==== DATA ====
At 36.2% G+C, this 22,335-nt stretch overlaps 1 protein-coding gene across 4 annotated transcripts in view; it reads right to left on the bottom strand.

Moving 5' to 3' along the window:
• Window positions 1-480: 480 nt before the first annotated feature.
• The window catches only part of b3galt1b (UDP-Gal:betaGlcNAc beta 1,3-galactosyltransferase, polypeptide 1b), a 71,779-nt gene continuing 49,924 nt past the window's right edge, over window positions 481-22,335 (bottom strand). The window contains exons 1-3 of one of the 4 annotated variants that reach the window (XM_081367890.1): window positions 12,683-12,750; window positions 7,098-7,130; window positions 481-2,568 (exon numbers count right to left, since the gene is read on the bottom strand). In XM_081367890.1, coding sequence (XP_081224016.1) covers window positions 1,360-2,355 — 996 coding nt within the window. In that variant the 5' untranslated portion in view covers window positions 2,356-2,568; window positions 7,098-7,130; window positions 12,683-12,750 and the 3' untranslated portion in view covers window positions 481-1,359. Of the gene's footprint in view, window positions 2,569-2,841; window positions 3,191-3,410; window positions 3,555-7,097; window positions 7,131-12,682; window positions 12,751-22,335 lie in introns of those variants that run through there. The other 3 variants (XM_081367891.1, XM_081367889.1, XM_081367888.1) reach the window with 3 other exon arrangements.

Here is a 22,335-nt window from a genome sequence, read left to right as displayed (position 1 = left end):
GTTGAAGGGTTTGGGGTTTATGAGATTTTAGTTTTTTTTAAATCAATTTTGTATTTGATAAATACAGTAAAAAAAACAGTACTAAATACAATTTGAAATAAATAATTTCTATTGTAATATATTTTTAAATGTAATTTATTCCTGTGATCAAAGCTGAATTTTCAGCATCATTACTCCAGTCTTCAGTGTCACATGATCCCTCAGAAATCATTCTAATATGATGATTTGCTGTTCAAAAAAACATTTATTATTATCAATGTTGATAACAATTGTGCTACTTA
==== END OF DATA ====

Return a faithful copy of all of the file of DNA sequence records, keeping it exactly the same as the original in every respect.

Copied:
At 36.2% G+C, this 22,335-nt stretch overlaps 1 protein-coding gene across 4 annotated transcripts in view; it reads right to left on the bottom strand.

Moving 5' to 3' along the window:
• Window positions 1-480: 480 nt before the first annotated feature.
• The window catches only part of b3galt1b (UDP-Gal:betaGlcNAc beta 1,3-galactosyltransferase, polypeptide 1b), a 71,779-nt gene continuing 49,924 nt past the window's right edge, over window positions 481-22,335 (bottom strand). The window contains exons 1-3 of one of the 4 annotated variants that reach the window (XM_081367890.1): window positions 12,683-12,750; window positions 7,098-7,130; window positions 481-2,568 (exon numbers count right to left, since the gene is read on the bottom strand). In XM_081367890.1, coding sequence (XP_081224016.1) covers window positions 1,360-2,355 — 996 coding nt within the window. In that variant the 5' untranslated portion in view covers window positions 2,356-2,568; window positions 7,098-7,130; window positions 12,683-12,750 and the 3' untranslated portion in view covers window positions 481-1,359. Of the gene's footprint in view, window positions 2,569-2,841; window positions 3,191-3,410; window positions 3,555-7,097; window positions 7,131-12,682; window positions 12,751-22,335 lie in introns of those variants that run through there. The other 3 variants (XM_081367891.1, XM_081367889.1, XM_081367888.1) reach the window with 3 other exon arrangements.

Here is a 22,335-nt window from a genome sequence, read left to right as displayed (position 1 = left end):
GTTGAAGGGTTTGGGGTTTATGAGATTTTAGTTTTTTTTAAATCAATTTTGTATTTGATAAATACAGTAAAAAAAACAGTACTAAATACAATTTGAAATAAATAATTTCTATTGTAATATATTTTTAAATGTAATTTATTCCTGTGATCAAAGCTGAATTTTCAGCATCATTACTCCAGTCTTCAGTGTCACATGATCCCTCAGAAATCATTCTAATATGATGATTTGCTGTTCAAAAAAACATTTATTATTATCAATGTTGATAACAATTGTGCTACTTA